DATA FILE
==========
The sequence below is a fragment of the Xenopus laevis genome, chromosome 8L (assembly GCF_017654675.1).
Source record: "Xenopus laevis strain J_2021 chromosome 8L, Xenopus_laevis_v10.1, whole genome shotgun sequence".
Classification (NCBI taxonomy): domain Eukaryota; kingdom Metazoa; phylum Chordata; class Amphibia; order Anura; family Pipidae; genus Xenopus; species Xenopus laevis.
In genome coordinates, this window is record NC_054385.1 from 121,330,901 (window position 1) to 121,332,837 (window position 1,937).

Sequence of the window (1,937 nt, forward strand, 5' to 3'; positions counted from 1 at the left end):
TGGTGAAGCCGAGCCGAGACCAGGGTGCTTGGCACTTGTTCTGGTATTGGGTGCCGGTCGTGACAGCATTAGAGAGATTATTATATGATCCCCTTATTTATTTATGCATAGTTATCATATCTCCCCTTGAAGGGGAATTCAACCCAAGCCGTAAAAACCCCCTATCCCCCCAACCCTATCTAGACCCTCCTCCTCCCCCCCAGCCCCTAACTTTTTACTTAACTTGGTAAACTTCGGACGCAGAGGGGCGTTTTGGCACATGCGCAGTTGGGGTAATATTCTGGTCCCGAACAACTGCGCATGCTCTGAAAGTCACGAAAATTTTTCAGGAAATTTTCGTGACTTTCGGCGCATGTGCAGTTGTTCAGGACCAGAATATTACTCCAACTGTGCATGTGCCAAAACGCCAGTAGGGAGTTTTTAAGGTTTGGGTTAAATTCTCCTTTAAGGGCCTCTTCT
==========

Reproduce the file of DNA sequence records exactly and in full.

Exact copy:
The sequence below is a fragment of the Xenopus laevis genome, chromosome 8L (assembly GCF_017654675.1).
Source record: "Xenopus laevis strain J_2021 chromosome 8L, Xenopus_laevis_v10.1, whole genome shotgun sequence".
Classification (NCBI taxonomy): domain Eukaryota; kingdom Metazoa; phylum Chordata; class Amphibia; order Anura; family Pipidae; genus Xenopus; species Xenopus laevis.
In genome coordinates, this window is record NC_054385.1 from 121,330,901 (window position 1) to 121,332,837 (window position 1,937).

Sequence of the window (1,937 nt, forward strand, 5' to 3'; positions counted from 1 at the left end):
TGGTGAAGCCGAGCCGAGACCAGGGTGCTTGGCACTTGTTCTGGTATTGGGTGCCGGTCGTGACAGCATTAGAGAGATTATTATATGATCCCCTTATTTATTTATGCATAGTTATCATATCTCCCCTTGAAGGGGAATTCAACCCAAGCCGTAAAAACCCCCTATCCCCCCAACCCTATCTAGACCCTCCTCCTCCCCCCCAGCCCCTAACTTTTTACTTAACTTGGTAAACTTCGGACGCAGAGGGGCGTTTTGGCACATGCGCAGTTGGGGTAATATTCTGGTCCCGAACAACTGCGCATGCTCTGAAAGTCACGAAAATTTTTCAGGAAATTTTCGTGACTTTCGGCGCATGTGCAGTTGTTCAGGACCAGAATATTACTCCAACTGTGCATGTGCCAAAACGCCAGTAGGGAGTTTTTAAGGTTTGGGTTAAATTCTCCTTTAAGGGCCTCTTCT